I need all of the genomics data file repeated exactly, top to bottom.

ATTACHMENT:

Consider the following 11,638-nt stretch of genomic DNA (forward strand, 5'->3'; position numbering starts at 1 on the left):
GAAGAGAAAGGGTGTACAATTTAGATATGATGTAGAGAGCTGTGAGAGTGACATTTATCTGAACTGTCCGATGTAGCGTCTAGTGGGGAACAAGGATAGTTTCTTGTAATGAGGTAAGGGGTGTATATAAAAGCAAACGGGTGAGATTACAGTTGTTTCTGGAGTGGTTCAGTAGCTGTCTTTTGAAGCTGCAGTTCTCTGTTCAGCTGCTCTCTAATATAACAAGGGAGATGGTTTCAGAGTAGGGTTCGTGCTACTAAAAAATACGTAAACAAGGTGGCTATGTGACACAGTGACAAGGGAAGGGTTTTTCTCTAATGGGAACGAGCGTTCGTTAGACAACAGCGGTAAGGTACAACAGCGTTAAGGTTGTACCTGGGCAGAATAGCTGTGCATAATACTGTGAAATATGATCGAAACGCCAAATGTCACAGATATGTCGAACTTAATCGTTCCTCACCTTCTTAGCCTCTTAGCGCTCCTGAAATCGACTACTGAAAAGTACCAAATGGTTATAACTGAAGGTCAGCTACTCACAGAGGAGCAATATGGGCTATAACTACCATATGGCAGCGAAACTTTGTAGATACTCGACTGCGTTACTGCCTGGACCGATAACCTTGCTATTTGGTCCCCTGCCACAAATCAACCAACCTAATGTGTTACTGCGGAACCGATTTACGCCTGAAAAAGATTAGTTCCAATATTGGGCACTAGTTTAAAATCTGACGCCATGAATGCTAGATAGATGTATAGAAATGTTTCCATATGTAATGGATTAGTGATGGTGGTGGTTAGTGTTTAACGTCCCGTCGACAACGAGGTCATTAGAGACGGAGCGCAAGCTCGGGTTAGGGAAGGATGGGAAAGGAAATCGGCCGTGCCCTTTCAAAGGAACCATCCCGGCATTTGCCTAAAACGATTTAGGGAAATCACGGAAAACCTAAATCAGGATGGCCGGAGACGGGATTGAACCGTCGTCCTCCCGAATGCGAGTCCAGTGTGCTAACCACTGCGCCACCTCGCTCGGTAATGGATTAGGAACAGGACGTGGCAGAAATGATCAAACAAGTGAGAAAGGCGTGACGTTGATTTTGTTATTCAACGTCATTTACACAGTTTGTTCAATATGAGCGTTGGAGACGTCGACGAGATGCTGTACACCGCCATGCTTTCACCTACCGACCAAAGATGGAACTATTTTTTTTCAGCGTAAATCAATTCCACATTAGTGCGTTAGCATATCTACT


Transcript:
Consider the following 11,638-nt stretch of genomic DNA (forward strand, 5'->3'; position numbering starts at 1 on the left):
GAAGAGAAAGGGTGTACAATTTAGATATGATGTAGAGAGCTGTGAGAGTGACATTTATCTGAACTGTCCGATGTAGCGTCTAGTGGGGAACAAGGATAGTTTCTTGTAATGAGGTAAGGGGTGTATATAAAAGCAAACGGGTGAGATTACAGTTGTTTCTGGAGTGGTTCAGTAGCTGTCTTTTGAAGCTGCAGTTCTCTGTTCAGCTGCTCTCTAATATAACAAGGGAGATGGTTTCAGAGTAGGGTTCGTGCTACTAAAAAATACGTAAACAAGGTGGCTATGTGACACAGTGACAAGGGAAGGGTTTTTCTCTAATGGGAACGAGCGTTCGTTAGACAACAGCGGTAAGGTACAACAGCGTTAAGGTTGTACCTGGGCAGAATAGCTGTGCATAATACTGTGAAATATGATCGAAACGCCAAATGTCACAGATATGTCGAACTTAATCGTTCCTCACCTTCTTAGCCTCTTAGCGCTCCTGAAATCGACTACTGAAAAGTACCAAATGGTTATAACTGAAGGTCAGCTACTCACAGAGGAGCAATATGGGCTATAACTACCATATGGCAGCGAAACTTTGTAGATACTCGACTGCGTTACTGCCTGGACCGATAACCTTGCTATTTGGTCCCCTGCCACAAATCAACCAACCTAATGTGTTACTGCGGAACCGATTTACGCCTGAAAAAGATTAGTTCCAATATTGGGCACTAGTTTAAAATCTGACGCCATGAATGCTAGATAGATGTATAGAAATGTTTCCATATGTAATGGATTAGTGATGGTGGTGGTTAGTGTTTAACGTCCCGTCGACAACGAGGTCATTAGAGACGGAGCGCAAGCTCGGGTTAGGGAAGGATGGGAAAGGAAATCGGCCGTGCCCTTTCAAAGGAACCATCCCGGCATTTGCCTAAAACGATTTAGGGAAATCACGGAAAACCTAAATCAGGATGGCCGGAGACGGGATTGAACCGTCGTCCTCCCGAATGCGAGTCCAGTGTGCTAACCACTGCGCCACCTCGCTCGGTAATGGATTAGGAACAGGACGTGGCAGAAATGATCAAACAAGTGAGAAAGGCGTGACGTTGATTTTGTTATTCAACGTCATTTACACAGTTTGTTCAATATGAGCGTTGGAGACGTCGACGAGATGCTGTACACCGCCATGCTTTCACCTACCGACCAAAGATGGAACTATTTTTTTTCAGCGTAAATCAATTCCACATTAGTGCGTTAGCATATCTACT